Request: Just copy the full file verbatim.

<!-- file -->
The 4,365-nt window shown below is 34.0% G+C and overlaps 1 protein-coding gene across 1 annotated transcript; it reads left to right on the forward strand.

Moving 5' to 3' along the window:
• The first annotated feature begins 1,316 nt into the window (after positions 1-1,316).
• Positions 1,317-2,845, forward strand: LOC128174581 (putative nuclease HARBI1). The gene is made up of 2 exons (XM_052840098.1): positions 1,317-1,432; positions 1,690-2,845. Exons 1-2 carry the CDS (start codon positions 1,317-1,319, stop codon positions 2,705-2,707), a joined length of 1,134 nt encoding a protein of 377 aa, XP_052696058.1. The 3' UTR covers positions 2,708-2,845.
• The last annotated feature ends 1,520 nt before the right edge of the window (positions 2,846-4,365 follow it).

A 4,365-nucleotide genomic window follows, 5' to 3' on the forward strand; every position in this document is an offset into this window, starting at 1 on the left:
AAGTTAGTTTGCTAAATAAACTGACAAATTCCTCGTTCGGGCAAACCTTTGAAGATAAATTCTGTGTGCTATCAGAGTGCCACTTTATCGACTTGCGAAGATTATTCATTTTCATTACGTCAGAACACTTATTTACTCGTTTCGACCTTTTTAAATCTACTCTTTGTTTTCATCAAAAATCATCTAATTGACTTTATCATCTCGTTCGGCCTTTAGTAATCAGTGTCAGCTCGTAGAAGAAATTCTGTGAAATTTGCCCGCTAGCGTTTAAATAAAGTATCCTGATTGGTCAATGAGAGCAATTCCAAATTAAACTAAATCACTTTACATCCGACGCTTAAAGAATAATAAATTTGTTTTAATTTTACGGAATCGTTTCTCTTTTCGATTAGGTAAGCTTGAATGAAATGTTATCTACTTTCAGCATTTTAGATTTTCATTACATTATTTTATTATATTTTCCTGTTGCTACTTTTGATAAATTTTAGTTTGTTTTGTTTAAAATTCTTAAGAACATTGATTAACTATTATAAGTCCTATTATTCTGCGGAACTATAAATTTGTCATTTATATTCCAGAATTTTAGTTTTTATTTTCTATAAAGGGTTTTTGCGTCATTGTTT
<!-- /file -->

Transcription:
The 4,365-nt window shown below is 34.0% G+C and overlaps 1 protein-coding gene across 1 annotated transcript; it reads left to right on the forward strand.

Moving 5' to 3' along the window:
• The first annotated feature begins 1,316 nt into the window (after positions 1-1,316).
• Positions 1,317-2,845, forward strand: LOC128174581 (putative nuclease HARBI1). The gene is made up of 2 exons (XM_052840098.1): positions 1,317-1,432; positions 1,690-2,845. Exons 1-2 carry the CDS (start codon positions 1,317-1,319, stop codon positions 2,705-2,707), a joined length of 1,134 nt encoding a protein of 377 aa, XP_052696058.1. The 3' UTR covers positions 2,708-2,845.
• The last annotated feature ends 1,520 nt before the right edge of the window (positions 2,846-4,365 follow it).

A 4,365-nucleotide genomic window follows, 5' to 3' on the forward strand; every position in this document is an offset into this window, starting at 1 on the left:
AAGTTAGTTTGCTAAATAAACTGACAAATTCCTCGTTCGGGCAAACCTTTGAAGATAAATTCTGTGTGCTATCAGAGTGCCACTTTATCGACTTGCGAAGATTATTCATTTTCATTACGTCAGAACACTTATTTACTCGTTTCGACCTTTTTAAATCTACTCTTTGTTTTCATCAAAAATCATCTAATTGACTTTATCATCTCGTTCGGCCTTTAGTAATCAGTGTCAGCTCGTAGAAGAAATTCTGTGAAATTTGCCCGCTAGCGTTTAAATAAAGTATCCTGATTGGTCAATGAGAGCAATTCCAAATTAAACTAAATCACTTTACATCCGACGCTTAAAGAATAATAAATTTGTTTTAATTTTACGGAATCGTTTCTCTTTTCGATTAGGTAAGCTTGAATGAAATGTTATCTACTTTCAGCATTTTAGATTTTCATTACATTATTTTATTATATTTTCCTGTTGCTACTTTTGATAAATTTTAGTTTGTTTTGTTTAAAATTCTTAAGAACATTGATTAACTATTATAAGTCCTATTATTCTGCGGAACTATAAATTTGTCATTTATATTCCAGAATTTTAGTTTTTATTTTCTATAAAGGGTTTTTGCGTCATTGTTT